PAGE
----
Cannabinoids Could Be Part Of The Cure For Alzheimer’s, Preliminary Study Finds

Cannabinoids could be a part of the solution for Alzheimer's in future medications.



In a preliminary study conducted by researchers from the Salk Institute it was found that tetrahydrocannabinol (THC) and other compounds found in marijuana could aid in the process of removing plaque-forming proteins associated with Alzheimer’s disease.

Alzheimer’s disease is a progressive brain disorder that causes a person to lose their memory at varying rates and lose the ability to perform tasks they once did daily. It affects more than 5 million Americans, according to the National Institutes of Health, is a leading cause of death, and is expected to triple in Americans in the next 50 years.

Amyloid beta is a toxic protein that appears in the brain years before symptoms of Alzheimer’s disease present themselves, and is a major component in the development of plaques in the brain that are a hallmark of the disease. In the studies, THC was found to promote the cellular removal of amyloid beta, meaning it could prevent or slow down the progression of the disease.

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“Although other studies have offered evidence that cannabinoids might be neuroprotective against the symptoms of Alzheimer’s, we believe our study is the first to demonstrate that cannabinoids affect both inflammation and amyloid beta accumulation in nerve cells,” says Salk Professor David Schubert, the senior author of the paper.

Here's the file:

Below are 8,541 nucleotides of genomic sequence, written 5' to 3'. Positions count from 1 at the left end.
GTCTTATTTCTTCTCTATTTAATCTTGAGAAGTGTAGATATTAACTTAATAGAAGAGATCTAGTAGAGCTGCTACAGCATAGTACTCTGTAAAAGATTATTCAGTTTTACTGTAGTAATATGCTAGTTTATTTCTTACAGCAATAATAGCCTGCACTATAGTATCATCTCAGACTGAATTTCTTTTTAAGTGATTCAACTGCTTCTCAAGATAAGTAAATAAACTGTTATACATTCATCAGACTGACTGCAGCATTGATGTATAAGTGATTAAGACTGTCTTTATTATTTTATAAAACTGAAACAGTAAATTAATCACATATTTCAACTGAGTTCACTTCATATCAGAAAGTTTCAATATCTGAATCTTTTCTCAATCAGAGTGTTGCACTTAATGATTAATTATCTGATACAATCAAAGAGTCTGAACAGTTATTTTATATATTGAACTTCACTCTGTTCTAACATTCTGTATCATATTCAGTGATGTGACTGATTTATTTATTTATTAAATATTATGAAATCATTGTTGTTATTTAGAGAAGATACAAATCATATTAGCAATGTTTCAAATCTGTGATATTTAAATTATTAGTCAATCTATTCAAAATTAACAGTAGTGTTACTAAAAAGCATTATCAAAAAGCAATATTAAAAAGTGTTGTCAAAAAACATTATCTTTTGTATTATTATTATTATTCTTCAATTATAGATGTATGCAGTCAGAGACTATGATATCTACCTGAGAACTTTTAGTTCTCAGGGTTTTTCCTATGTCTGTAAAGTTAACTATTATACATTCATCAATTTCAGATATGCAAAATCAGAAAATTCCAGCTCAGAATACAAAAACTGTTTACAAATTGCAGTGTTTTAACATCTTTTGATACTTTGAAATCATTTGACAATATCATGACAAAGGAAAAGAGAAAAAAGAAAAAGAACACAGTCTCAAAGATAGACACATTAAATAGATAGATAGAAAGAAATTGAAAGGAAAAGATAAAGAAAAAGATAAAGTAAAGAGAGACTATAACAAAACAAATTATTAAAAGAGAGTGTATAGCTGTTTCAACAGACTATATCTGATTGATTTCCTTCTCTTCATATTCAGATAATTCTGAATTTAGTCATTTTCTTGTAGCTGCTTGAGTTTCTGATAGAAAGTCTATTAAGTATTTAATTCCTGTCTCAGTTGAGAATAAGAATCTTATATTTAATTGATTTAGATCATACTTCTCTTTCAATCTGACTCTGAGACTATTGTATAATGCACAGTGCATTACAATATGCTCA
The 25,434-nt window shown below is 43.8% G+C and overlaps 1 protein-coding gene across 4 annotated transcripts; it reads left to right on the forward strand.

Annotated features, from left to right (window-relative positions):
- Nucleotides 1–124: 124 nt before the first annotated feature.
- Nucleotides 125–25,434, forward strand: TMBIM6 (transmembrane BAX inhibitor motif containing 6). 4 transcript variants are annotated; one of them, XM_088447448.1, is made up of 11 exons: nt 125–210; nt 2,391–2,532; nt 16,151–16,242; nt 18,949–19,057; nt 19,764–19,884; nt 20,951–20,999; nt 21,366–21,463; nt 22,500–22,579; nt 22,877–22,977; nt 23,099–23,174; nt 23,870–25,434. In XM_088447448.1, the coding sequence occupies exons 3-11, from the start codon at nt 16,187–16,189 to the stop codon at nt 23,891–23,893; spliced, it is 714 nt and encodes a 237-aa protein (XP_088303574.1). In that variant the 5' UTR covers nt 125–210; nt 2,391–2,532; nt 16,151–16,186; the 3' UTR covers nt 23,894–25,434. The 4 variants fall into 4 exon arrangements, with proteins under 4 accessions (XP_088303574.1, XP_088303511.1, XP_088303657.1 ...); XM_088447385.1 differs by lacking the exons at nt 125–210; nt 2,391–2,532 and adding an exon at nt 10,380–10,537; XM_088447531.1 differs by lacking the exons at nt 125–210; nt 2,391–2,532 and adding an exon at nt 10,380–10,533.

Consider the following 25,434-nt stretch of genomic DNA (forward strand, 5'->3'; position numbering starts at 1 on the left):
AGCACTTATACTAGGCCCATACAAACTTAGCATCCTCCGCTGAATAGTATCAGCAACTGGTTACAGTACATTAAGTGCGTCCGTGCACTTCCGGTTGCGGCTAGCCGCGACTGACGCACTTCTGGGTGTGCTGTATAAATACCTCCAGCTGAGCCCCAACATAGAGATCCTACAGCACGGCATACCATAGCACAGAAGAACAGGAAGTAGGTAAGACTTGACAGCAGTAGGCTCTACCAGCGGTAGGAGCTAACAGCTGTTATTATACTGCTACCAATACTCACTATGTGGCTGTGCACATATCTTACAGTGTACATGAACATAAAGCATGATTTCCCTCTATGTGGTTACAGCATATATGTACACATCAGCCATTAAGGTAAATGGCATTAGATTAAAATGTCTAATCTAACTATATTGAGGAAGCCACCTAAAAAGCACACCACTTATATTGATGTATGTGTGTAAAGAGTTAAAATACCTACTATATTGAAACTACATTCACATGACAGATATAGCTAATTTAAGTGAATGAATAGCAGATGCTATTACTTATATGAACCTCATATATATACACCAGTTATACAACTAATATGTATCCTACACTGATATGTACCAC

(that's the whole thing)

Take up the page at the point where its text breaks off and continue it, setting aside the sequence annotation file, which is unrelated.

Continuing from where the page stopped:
It’s important to note that the study was conducted on neurons that were grown in a laboratory and altered to produce high levels of amyloid beta to mimic aspects of Alzheimer’s disease. They found that not only did THC reduce amyloid beta levels but that the protein was the cause of the inflammatory response occurring in nerve cells.

“Inflammation within the brain is a major component of the damage associated with Alzheimer’s disease, but it has always been assumed that this response was coming from immune-like cells in the brain, not the nerve cells themselves,” says Antonio Currais, a postdoctoral researcher in Schubert’s laboratory and first author of the paper. “When we were able to identify the molecular basis of the inflammatory response to amyloid beta, it became clear that THC-like compounds that the nerve cells make themselves may be involved in protecting the cells from dying.”

Though this is a huge breakthrough, it would be years before this research could be turned into a drug and put on the market because of the extensive clinical trials and further awareness about the benefits of marijuana and THC.

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